This supplement contains 24 bacterial strains and prebiotic fiber that supports the viability of healthy probiotics.
One of the prominent probiotics in this supplement is Lactobacillus plantarum, which has been found to improve vaginal colonization of lactic acid bacteria—thereby lowering vaginal pH—which may be able to prevent yeast infections.
Best Money Can Buy: Hi-Health Chime Probiotics Women’s Formula
23 reviews on Hi-Health
- The highest quantity of CFUs
- Delayed-release gellan gum-coated capsules supports bacterial viability
- High amount of CFUs may cause gas when first starting the supplement
- Requires refrigeration
Best for: Women able to spend extra money on a high-strength probiotic for digestive and vaginal support.
With 17 potent strains of healthy bacteria, the Hi-Health Chime Probiotics Women’s Formula contains an impressive 90 billion cultured cells per capsule to support women’s health.
One of the prominent strains in this supplement is Lactobacillus reuteri, a beneficial bacteria linked to vaginal health.
These capsules are coated with gellan gum, which protects the probiotics from being killed off in the stomach’s acidic environment by forming a gel barrier that breaks down after it passes into the large intestine.
The healthy bacteria will be able to travel to the lower gut due to this delayed-release gellan gum-coated capsule, where they can then be colonized in the intestinal environment with the addition of prebiotic fibers.
Best Combination Formula: Garden of Life Once Daily Women’s
49,852 ratings on Amazon
- High CFU quantity
- Helps with a wide variety of women’s health concerns
- A bit pricey
Best for: Those wanting all-around, high-potency support for multiple women’s health issues.
Designed just for women, the Garden of Life Dr. Formulated Probiotic was created by board-certified neurologist and gut microbiome expert Dr. David Perlmutter, M.D. to target vaginal, immune, and digestive health.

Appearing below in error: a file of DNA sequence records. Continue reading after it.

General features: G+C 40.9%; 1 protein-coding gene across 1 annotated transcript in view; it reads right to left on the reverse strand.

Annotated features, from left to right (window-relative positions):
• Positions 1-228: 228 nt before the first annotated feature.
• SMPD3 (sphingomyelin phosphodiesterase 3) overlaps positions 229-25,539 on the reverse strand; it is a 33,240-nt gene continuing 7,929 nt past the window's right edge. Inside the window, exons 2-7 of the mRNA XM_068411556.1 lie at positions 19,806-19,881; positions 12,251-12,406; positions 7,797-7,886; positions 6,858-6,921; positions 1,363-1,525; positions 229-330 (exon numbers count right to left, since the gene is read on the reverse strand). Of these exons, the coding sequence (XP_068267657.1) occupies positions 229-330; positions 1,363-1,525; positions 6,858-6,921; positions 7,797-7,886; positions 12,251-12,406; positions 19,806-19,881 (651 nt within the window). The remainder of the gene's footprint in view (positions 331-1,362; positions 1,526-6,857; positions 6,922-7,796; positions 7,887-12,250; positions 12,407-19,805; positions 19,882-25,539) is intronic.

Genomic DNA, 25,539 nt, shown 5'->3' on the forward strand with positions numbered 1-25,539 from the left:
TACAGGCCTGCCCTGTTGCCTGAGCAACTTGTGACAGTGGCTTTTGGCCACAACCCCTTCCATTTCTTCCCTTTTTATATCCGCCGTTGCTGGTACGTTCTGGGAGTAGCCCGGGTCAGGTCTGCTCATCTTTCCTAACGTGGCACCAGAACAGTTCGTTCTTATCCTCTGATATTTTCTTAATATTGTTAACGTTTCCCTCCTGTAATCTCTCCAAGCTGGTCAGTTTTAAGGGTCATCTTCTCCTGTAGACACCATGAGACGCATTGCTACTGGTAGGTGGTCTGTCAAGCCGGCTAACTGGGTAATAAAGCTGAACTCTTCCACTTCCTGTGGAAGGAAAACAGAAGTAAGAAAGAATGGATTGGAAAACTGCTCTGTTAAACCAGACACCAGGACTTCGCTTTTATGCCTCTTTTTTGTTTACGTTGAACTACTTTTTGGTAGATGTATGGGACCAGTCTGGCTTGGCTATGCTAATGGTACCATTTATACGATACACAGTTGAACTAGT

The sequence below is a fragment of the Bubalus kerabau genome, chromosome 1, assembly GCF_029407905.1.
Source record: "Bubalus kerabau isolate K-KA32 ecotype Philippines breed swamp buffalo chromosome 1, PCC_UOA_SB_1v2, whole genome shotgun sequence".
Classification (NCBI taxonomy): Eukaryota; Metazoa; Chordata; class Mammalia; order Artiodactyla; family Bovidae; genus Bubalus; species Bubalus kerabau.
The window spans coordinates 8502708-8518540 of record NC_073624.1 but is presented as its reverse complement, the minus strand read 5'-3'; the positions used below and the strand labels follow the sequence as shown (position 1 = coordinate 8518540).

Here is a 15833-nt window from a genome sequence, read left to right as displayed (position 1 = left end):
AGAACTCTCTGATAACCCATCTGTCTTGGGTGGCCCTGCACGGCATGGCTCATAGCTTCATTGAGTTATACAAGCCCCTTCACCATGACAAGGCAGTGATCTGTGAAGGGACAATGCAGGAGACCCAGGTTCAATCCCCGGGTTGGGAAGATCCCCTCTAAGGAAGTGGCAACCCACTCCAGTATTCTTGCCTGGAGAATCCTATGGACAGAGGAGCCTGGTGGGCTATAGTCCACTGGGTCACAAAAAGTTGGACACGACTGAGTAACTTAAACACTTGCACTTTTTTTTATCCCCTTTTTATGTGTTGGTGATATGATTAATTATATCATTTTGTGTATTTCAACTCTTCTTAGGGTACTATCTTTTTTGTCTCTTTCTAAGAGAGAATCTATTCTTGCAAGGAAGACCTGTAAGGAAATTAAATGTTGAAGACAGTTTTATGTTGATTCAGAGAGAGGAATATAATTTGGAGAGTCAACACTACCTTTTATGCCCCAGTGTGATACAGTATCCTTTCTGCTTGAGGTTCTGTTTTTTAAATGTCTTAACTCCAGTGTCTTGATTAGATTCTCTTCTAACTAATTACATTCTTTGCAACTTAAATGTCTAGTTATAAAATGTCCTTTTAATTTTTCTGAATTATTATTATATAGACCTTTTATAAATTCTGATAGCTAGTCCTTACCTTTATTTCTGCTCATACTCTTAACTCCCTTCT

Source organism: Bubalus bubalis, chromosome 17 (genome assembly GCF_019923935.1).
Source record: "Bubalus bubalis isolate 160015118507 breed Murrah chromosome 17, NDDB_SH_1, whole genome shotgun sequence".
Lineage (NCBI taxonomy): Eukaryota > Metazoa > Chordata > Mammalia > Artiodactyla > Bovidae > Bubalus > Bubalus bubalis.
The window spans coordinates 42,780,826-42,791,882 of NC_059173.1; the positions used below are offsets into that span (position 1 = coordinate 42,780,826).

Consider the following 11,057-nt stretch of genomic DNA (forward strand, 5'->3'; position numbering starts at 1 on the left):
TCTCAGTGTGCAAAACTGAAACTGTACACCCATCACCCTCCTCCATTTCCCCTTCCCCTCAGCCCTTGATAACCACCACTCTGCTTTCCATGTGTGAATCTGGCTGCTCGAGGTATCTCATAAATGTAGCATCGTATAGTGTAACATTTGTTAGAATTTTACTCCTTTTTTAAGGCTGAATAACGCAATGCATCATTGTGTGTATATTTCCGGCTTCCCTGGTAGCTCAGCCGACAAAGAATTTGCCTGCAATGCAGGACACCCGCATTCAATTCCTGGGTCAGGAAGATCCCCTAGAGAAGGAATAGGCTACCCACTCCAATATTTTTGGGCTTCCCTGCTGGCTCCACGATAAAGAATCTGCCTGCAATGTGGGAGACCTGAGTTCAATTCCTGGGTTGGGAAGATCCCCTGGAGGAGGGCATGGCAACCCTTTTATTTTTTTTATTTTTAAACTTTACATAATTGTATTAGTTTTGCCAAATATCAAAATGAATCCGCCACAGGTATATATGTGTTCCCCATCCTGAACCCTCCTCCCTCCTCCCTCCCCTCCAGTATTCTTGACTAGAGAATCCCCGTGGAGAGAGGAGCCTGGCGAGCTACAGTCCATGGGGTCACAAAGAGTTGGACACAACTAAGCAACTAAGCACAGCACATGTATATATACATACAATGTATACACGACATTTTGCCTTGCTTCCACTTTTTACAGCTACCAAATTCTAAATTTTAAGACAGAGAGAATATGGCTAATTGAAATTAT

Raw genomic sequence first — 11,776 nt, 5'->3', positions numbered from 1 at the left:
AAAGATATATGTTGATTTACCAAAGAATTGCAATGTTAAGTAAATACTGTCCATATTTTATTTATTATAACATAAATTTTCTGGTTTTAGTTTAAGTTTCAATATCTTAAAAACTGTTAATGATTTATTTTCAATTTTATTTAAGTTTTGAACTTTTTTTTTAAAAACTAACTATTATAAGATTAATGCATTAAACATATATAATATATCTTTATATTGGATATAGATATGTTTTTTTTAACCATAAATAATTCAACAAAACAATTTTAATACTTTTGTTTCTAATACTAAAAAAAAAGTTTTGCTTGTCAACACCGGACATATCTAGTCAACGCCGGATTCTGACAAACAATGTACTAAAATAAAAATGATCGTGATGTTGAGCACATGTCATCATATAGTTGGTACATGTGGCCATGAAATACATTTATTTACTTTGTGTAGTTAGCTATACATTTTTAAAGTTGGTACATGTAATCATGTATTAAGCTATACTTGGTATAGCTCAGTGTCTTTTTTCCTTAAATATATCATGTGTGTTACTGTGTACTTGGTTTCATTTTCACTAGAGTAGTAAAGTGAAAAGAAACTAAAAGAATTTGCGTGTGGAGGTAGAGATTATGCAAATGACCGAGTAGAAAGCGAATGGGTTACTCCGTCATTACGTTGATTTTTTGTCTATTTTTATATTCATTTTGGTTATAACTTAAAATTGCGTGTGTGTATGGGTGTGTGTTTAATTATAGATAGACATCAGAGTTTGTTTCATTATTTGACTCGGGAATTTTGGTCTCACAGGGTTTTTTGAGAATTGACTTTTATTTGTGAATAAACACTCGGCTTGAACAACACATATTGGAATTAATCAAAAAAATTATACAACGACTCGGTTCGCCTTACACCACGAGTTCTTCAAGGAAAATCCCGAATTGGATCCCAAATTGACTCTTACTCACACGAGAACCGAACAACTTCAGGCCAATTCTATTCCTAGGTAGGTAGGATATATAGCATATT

This once-daily supplement has 50 billion CFUs (colony-forming units) of beneficial bacteria made up of 16 probiotics, including Lactobacillus reuteri and Lactobacillus fermentum, two documented probiotic species for women’s health.
It also contains Lactobacillus acidophilus, another well-researched probiotic species for maintaining a healthy vaginal balance.
Researchers think these three Lactobacillus species can stick to vaginal surfaces, making it more difficult for harmful bacteria to grow and spread, leading to better vaginal health.
Lactobacillus bacteria can flourish in the anaerobic (oxygen-lacking) vaginal environment, producing antimicrobial compounds like lactic acid and hydrogen peroxide and lowering the vaginal pH to fight harmful microbes.
Further, the 16 probiotic species in this supplement are also linked to digestive and immune system health.
What Are Probiotics?
As far back as the 1600s, renowned scientists like Antonie van Leeuwenhoek changed the world by first viewing bacteria under a microscope.
But despite the pioneering discoveries of these early microbial researchers, he and other fathers of microbiology viewed bacteria primarily as disruptive and disease-causing.
Only in the past two decades or so have we truly begun to understand how much we need microbes—especially in our guts—and how poorly we feel when we don’t have adequate amounts and diversity of them.
One way to support our the diversity and strength of our gut microbiomes is with probiotics.
With the name probiotic meaning “for life,” probiotics are healthy bacteria that benefit the host when consumed.
The five-foot-long tube in our lower guts known as the large intestine (or colon) can house upwards of 100 trillion microbes comprising thousands of species ranging from harmful to neutral to beneficial.
Coined as the gut microbiome in 2001, this collection of microflora can be imagined as a lush rainforest.
Just like a healthy rainforest needs diverse plant and animal life to flourish, our microbiome also requires a wide variety of bacterial species to thrive and remain in balance.
When our gut microbiomes become out of whack, dysbiosis—an imbalance of good and bad bacteria—can develop.